World

International monitors decry Ukraine election

Walburga Habsburg Douglas (second from right), head of an observer mission, said the democratic process failed

Sergey Dolzhenko/EPA

Walburga Habsburg Douglas (second from right), head of an observer mission, said the democratic process failed.

KIEV — International observers delivered scathing criticism Monday of Ukraine’s parliamentary election, saying the vote was heavily tilted in favor of President Viktor F. Yanukovych’s Party of Regions through the abuse of government resources, the dominance of media coverage, and the jailing of two prominent opposition leaders.

“Considering the abuse of power, and the excessive role of money in this election, democratic progress appears to have reversed in Ukraine,’’ said Walburga Habsburg Douglas, a Swedish lawmaker who led an observer mission for the Organization for Security and Cooperation in Europe’s Parliamentary Assembly.

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With nearly 80 percent of Sunday’s ballots counted by Monday evening, the results showed the Party of Regions well ahead of its opponents, with about 33 percent of the vote.

The Fatherland party of the jailed former prime minister, Yulia V. Tymoshenko, was second in the early results, with about 24 percent. The results also showed the Communist Party with about 14 percent, followed by a party called Punch, led by boxing champion Vitali Klitschko, with 13 percent, and the ultranationalist Freedom Party with 9 percent.

The election was closely watched as a gauge of developing democracy in this former Soviet republic of 45 million, once viewed as on a steady track toward integration with Europe after the Orange Revolution of 2004.

Framed in that context, the verdict by international observers was devastating.

Andreas Gross, a member of the Swiss Parliament who led a delegation to Ukraine from the Parliamentary Assembly of the Council of Europe, said problems were so deep that even calling a new election would not help.

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‘‘We have systemic problems,’’ Gross said. ‘‘To make a new election with the same rules, you get the same result.’’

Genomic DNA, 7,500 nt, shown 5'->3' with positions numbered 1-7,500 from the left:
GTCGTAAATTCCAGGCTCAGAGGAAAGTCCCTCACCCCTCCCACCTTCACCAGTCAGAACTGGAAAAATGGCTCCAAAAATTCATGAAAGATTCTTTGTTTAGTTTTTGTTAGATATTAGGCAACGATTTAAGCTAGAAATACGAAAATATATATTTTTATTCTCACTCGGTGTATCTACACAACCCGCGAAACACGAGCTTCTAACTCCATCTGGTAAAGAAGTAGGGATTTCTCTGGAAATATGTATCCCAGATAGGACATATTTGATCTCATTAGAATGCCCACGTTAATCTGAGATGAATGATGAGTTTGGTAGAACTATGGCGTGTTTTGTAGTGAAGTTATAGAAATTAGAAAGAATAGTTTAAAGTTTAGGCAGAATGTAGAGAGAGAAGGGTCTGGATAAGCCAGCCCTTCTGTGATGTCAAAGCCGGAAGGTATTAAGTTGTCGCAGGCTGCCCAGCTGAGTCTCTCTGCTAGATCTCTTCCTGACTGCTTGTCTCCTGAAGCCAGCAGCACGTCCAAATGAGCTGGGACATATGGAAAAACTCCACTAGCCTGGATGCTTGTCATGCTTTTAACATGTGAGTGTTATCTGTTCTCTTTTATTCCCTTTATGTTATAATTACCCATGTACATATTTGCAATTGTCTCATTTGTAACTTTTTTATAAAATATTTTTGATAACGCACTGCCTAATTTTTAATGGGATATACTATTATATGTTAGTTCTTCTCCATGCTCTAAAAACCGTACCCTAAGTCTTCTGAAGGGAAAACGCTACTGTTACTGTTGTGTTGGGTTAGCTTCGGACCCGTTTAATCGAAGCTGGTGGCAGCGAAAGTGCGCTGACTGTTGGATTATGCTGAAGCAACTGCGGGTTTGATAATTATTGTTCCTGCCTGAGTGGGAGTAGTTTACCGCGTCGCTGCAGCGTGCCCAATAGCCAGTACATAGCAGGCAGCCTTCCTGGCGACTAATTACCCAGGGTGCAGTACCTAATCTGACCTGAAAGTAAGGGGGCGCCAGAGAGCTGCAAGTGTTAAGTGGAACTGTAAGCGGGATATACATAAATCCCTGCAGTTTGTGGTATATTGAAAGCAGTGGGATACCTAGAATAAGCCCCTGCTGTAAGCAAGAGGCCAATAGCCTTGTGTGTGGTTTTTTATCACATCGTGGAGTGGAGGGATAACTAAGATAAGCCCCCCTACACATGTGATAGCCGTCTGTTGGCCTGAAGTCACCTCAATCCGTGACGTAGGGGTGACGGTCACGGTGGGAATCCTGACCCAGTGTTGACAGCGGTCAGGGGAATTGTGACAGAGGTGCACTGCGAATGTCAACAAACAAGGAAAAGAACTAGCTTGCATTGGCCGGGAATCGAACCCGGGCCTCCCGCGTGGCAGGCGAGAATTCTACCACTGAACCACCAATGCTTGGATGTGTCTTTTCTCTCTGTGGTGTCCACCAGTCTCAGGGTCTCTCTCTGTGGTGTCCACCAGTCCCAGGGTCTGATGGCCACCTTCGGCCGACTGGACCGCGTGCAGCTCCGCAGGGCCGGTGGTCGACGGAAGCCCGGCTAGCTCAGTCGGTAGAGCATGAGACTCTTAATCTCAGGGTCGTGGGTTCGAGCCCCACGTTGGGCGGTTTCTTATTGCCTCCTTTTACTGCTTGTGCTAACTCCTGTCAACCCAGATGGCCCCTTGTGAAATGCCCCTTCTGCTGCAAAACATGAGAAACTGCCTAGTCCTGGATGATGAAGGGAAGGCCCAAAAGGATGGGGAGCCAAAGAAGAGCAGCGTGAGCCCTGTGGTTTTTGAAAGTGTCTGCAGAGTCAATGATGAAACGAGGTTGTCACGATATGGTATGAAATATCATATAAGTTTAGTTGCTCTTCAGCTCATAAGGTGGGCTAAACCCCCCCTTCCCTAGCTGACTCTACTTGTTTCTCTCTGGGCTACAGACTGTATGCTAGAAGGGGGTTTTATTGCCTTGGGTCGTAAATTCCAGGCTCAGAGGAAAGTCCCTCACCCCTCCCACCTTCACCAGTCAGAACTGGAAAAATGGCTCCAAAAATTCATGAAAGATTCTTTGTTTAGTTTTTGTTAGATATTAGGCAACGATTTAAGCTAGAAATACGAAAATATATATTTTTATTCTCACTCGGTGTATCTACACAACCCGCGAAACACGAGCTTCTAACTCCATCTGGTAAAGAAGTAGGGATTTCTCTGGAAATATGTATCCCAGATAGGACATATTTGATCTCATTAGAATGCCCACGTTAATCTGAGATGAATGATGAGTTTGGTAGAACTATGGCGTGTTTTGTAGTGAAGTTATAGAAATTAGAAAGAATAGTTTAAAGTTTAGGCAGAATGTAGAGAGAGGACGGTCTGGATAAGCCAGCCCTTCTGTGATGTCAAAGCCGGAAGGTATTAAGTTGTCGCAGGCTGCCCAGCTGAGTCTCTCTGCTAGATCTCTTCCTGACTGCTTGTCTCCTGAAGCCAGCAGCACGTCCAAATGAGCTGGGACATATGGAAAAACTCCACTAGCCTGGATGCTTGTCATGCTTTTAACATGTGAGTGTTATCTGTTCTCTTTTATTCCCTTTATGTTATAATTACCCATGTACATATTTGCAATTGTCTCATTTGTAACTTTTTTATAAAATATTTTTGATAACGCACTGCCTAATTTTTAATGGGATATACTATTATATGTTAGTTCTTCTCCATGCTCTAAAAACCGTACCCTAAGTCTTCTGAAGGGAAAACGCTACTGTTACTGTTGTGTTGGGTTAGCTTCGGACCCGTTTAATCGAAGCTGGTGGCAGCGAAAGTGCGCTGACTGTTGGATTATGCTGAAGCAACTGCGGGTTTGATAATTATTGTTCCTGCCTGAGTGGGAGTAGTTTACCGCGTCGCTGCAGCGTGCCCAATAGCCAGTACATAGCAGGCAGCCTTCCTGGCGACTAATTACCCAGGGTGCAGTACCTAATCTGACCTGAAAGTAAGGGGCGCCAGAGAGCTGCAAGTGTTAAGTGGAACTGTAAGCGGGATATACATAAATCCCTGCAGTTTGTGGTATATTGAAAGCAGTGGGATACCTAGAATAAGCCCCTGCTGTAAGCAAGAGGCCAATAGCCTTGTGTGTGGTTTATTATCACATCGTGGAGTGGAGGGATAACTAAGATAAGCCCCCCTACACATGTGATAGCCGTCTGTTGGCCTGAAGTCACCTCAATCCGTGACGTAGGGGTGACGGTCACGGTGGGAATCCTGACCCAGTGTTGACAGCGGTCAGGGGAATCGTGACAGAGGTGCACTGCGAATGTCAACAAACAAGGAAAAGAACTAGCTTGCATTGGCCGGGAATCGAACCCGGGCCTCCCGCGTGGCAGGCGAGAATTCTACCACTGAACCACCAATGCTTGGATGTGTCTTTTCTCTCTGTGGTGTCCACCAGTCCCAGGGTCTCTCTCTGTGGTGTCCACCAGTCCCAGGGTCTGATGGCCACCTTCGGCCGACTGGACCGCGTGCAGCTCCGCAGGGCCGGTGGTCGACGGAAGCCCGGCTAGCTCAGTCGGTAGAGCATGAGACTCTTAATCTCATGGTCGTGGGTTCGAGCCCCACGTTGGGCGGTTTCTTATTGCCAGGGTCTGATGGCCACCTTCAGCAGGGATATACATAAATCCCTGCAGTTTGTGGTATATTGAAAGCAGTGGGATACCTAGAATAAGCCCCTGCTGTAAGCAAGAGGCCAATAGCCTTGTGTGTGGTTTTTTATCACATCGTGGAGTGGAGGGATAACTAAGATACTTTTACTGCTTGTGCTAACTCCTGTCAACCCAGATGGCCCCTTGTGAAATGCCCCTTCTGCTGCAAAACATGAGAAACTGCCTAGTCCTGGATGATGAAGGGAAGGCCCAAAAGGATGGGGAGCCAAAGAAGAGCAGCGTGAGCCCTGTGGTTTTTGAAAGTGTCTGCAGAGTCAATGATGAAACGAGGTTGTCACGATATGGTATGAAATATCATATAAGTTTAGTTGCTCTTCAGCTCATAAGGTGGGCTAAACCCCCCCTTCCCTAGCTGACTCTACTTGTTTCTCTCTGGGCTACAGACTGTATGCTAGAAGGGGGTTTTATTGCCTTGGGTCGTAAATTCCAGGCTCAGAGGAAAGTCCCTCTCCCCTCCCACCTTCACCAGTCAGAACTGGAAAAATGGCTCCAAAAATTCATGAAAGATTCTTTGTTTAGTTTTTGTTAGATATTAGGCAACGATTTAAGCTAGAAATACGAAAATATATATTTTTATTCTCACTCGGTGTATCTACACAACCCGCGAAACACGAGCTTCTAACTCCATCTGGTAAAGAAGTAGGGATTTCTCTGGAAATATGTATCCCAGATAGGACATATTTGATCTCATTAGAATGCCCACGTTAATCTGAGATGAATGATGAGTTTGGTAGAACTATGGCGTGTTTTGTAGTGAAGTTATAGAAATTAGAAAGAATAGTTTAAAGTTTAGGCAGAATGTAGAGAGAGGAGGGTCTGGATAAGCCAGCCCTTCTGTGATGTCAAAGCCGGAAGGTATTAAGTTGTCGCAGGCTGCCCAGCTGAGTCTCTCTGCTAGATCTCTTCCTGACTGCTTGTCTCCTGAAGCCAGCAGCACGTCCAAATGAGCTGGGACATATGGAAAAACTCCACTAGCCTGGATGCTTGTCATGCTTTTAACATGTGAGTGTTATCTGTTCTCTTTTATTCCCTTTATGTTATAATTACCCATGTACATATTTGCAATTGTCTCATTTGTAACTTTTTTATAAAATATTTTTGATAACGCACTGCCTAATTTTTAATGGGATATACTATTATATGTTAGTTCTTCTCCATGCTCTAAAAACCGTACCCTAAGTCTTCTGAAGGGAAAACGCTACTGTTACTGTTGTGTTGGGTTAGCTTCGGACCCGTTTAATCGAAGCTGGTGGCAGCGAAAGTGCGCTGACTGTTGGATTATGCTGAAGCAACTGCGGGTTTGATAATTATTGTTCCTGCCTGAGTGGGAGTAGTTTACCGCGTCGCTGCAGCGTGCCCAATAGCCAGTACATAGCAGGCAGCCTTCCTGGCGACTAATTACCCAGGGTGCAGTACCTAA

The observers said there was little opportunity to witness vote tabulation. They also criticized a decision by the Central Election Commission not to release precinct vote totals, noting that exit polls suggested the ruling party’s margin of victory was much smaller than it claimed.

The precise balance of power in the Ukrainian Parliament will not be known for several weeks because half of the 450 seats will be filled by candidates who did not have to declare a party affiliation ahead of Sunday’s vote. They can choose later to align with a party.

The relatively strong showing by the right-wing Freedom party, whose leader, Oleg Tyagnibok, is known for espousing anti-Semitic and racist views, had not been predicted in polls. In parliamentary elections five years ago, the party won less than 1 percent of the vote.

Support for the nationalists seemed in part to reflect a backlash against a law rammed through Parliament this year elevating the status of the Russian language, a move viewed by many as undercutting Ukrainian. The Party of Regions has its base of support in the predominantly Russian-speaking south and east of the country.

But some voters said their support of the ultranationalists was also a protest against the ruling authorities.

The Yanukovych government had been bracing for criticism from international observers and went to great lengths to portray the balloting as free and fair, even installing Web cameras in more than 30,000 polling stations.

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